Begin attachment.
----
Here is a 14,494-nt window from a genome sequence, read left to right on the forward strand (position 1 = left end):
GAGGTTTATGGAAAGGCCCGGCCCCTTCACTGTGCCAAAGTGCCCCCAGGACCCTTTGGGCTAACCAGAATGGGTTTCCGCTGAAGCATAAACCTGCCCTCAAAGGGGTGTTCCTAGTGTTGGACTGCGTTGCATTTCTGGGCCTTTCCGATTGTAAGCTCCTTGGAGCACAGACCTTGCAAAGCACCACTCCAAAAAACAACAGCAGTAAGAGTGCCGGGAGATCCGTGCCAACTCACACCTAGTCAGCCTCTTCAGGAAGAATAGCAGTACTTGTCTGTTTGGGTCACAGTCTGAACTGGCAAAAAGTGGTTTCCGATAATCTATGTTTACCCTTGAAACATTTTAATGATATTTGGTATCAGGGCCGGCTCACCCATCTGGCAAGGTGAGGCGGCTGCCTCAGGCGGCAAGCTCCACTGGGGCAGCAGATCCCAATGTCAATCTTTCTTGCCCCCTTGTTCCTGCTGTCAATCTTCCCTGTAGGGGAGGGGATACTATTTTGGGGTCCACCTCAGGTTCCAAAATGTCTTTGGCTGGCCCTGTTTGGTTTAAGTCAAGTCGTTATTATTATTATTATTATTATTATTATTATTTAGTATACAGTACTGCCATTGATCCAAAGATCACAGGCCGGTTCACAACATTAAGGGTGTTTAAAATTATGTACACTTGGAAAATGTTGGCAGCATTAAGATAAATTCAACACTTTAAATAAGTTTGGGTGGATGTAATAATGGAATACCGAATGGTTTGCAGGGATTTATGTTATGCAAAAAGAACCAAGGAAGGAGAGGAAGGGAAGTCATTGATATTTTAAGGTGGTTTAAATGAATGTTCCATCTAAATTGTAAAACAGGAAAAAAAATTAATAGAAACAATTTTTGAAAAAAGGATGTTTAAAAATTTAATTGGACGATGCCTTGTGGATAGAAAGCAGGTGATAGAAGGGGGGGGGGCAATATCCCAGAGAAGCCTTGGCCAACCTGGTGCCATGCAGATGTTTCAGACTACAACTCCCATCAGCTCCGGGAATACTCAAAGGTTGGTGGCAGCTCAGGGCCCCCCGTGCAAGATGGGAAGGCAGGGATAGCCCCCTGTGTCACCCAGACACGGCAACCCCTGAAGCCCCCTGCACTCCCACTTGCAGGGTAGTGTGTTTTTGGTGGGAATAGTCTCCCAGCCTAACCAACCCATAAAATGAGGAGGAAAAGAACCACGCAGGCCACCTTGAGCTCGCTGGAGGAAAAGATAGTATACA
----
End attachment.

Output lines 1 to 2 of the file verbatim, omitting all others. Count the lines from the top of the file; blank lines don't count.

Here is a 14,494-nt window from a genome sequence, read left to right on the forward strand (position 1 = left end):
GAGGTTTATGGAAAGGCCCGGCCCCTTCACTGTGCCAAAGTGCCCCCAGGACCCTTTGGGCTAACCAGAATGGGTTTCCGCTGAAGCATAAACCTGCCCTCAAAGGGGTGTTCCTAGTGTTGGACTGCGTTGCATTTCTGGGCCTTTCCGATTGTAAGCTCCTTGGAGCACAGACCTTGCAAAGCACCACTCCAAAAAACAACAGCAGTAAGAGTGCCGGGAGATCCGTGCCAACTCACACCTAGTCAGCCTCTTCAGGAAGAATAGCAGTACTTGTCTGTTTGGGTCACAGTCTGAACTGGCAAAAAGTGGTTTCCGATAATCTATGTTTACCCTTGAAACATTTTAATGATATTTGGTATCAGGGCCGGCTCACCCATCTGGCAAGGTGAGGCGGCTGCCTCAGGCGGCAAGCTCCACTGGGGCAGCAGATCCCAATGTCAATCTTTCTTGCCCCCTTGTTCCTGCTGTCAATCTTCCCTGTAGGGGAGGGGATACTATTTTGGGGTCCACCTCAGGTTCCAAAATGTCTTTGGCTGGCCCTGTTTGGTTTAAGTCAAGTCGTTATTATTATTATTATTATTATTATTATTATTTAGTATACAGTACTGCCATTGATCCAAAGATCACAGGCCGGTTCACAACATTAAGGGTGTTTAAAATTATGTACACTTGGAAAATGTTGGCAGCATTAAGATAAATTCAACACTTTAAATAAGTTTGGGTGGATGTAATAATGGAATACCGAATGGTTTGCAGGGATTTATGTTATGCAAAAAGAACCAAGGAAGGAGAGGAAGGGAAGTCATTGATATTTTAAGGTGGTTTAAATGAATGTTCCATCTAAATTGTAAAACAGGAAAAAAAATTAATAGAAACAATTTTTGAAAAAAGGATGTTTAAAAATTTAATTGGACGATGCCTTGTGGATAGAAAGCAGGTGATAGAAGGGGGGGGGGCAATATCCCAGAGAAGCCTTGGCCAACCTGGTGCCATGCAGATGTTTCAGACTACAACTCCCATCAGCTCCGGGAATACTCAAAGGTTGGTGGCAGCTCAGGGCCCCCCGTGCAAGATGGGAAGGCAGGGATAGCCCCCTGTGTCACCCAGACACGGCAACCCCTGAAGCCCCCTGCACTCCCACTTGCAGGGTAGTGTGTTTTTGGTGGGAATAGTCTCCCAGCCTAACCAACCCATAAAATGAGGAGGAAAAGAACCACGCAGGCCACCTTGAGCTCGCTGGAGGAAAAGATAGTATACA